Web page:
Day 6 somehow topped Day 5. Today was the formal Memorial Day ceremony at Henri-Chapelle. We got to the cemetery early and had time to walk the grounds and spend some private time with each other. Somehow Sue found time to buy different colored roses and garnish to make a bouquet for her mom. She gave the flowers to her mom on behalf of each of the five kids: three pink roses representing the girls and two white ones representing the boys. Barbara clung to those flowers with the same passion and love she used to raise her children. When we got to the cemetery Barbara placed some flowers on a grave site for a friend. We decided to go back to Sue’s grandfather’s grave to get a few pictures before the ceremony started. As we approached the grave site we saw a man standing in front of Pfc. Merryman’s grave and he appeared to be praying. We asked his name and he replied Hans Knobloch. When we told him that Barbara was Howard’s daughter and Sue was his granddaughter, Hans smiled. He didn’t know much English but he explained that he was praying for this man and this grave because he felt it was something he had to do. He told us he woke up today and told his wife that he was going to pray for “this man,” pointing to the name Howard Merryman on the gravestone.
He was a big man with a gentle nature who had driven 40 kilometers from his home in Germany to attend the Memorial Day ceremony at Henri-Chapelle. He chose this gravestone because of the flowers and said he wondered “where all the flowers had gone”-like the song. He sang a few bars for us in German with a big smile on his face. It was obvious even through our limited ability to communicate that he felt that all the graves in the cemetery deserved beautiful flowers like the display that was placed by Barbara at the base of her father’s granite cross headstone. Hans stayed for a few minutes and tried to communicate his appreciation for Howard and all the Allied Armed Forces. It didn’t matter that he couldn’t find the most eloquent English words; you could feel his admiration and appreciation. If the character of a man is defined by his actions when no one is looking, Hans is a man of the highest character. He closed his eyes and prayed for a name on a granite stone . . . alone on 57 acres of land that were once a battlefield before he was born. . . and his only reason was to give thanks. When he opened his eyes he saw that man’s daughter and granddaughter and had a chance to share his feelings. It is God’s irony that on the site of such a atrocity can rise such humanity.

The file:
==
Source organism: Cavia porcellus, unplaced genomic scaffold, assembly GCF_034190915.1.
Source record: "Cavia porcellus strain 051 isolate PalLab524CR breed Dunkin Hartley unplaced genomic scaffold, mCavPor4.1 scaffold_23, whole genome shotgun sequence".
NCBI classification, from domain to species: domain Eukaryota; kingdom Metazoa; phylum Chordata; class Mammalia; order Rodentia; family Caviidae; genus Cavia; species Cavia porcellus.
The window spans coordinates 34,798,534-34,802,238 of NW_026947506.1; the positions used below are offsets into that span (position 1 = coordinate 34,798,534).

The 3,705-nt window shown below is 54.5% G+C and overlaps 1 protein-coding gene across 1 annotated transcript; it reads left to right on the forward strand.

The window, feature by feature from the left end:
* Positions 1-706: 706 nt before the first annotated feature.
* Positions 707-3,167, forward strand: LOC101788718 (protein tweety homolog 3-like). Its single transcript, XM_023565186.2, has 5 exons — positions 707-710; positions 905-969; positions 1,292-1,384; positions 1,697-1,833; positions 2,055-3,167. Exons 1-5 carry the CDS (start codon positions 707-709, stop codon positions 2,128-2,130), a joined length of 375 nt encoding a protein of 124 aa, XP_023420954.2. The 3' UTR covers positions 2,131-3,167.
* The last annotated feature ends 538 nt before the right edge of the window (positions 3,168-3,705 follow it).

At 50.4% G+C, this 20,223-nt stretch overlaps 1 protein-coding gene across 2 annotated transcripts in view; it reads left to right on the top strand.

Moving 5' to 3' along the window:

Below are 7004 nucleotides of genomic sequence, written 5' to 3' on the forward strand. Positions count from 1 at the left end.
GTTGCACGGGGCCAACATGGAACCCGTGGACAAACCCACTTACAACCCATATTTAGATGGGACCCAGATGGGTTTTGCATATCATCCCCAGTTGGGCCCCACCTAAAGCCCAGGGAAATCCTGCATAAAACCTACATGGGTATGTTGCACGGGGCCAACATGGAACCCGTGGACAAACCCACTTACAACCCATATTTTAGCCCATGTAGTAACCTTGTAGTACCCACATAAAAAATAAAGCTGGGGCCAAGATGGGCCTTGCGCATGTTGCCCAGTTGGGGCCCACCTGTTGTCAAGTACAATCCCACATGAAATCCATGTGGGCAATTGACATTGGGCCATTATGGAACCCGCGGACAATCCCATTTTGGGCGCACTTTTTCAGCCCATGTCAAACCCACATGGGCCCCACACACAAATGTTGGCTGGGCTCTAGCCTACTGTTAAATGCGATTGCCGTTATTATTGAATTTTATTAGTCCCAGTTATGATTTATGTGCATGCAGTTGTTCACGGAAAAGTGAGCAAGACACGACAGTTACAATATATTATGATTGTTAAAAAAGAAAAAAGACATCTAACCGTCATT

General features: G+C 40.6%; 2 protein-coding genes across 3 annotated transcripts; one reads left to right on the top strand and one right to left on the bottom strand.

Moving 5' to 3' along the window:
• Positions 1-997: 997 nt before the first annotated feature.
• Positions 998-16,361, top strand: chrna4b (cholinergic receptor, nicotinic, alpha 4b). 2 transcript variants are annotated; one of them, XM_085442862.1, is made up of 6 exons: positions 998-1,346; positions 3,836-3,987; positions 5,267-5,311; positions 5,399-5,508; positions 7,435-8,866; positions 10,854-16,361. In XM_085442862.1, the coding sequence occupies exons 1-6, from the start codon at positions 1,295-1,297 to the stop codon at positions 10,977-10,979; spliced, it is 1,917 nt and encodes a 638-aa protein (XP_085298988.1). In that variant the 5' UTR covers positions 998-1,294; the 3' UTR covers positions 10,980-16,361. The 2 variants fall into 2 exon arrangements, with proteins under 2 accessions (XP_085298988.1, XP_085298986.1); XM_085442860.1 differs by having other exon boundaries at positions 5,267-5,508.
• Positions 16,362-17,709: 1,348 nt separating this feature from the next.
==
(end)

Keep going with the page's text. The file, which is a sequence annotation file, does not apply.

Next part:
The ceremony started with dignitaries filing in and a helicopter landing, marking the arrival of someone important. Personally, I have never been a big ceremony guy. To me, the word ceremony too many times takes the meaning of putting on a show to recognize a few while forgetting the many that supported the recognized few. Today the ceremony recognized the many while a few humbly spoke, and regardless of their social stature, the show was not about them. Now that is what a ceremony should be. Barbara was treated as one of the dignitaries. We were seated in the third row overlooking the cemetery and countless floral arrangements and soldiers standing at attention holding flags. When I turned to see how many people were behind us I could not believe that there were thousands of people, both seated and standing. I have never been to a military cemetery and yet, here I was, in Belgium, and literally, thousands of Europeans from many countries had come specifically to celebrate and pay tribute to U.S. soldiers. It is hard to describe but all of a sudden Hans wasn’t such an anomaly to me. He was representative of a lot of the people in this area, and that warms my heart. Yesterday was about the beauty of the cemetery and the fact that Sue was able to share this experience with her mom. Barbara got to introduce her daughter to her grandfather posthumously. You could feel the peace and love. It was as if honor and duty met its debtor and the debt was forgiven. God dropped 7,992 pebbles in a pond and each one caused its own individual ripples. But over time they overlap, and today I was a spot on the latest ripple caused by PFC Howard Merryman on February 20, 1945. I am confident that over time the ripples go away and we are simply left with a beautiful, quiet reflection pond.
Source: The Star-Issue 58-AWON “We Speak Their Names” September 2010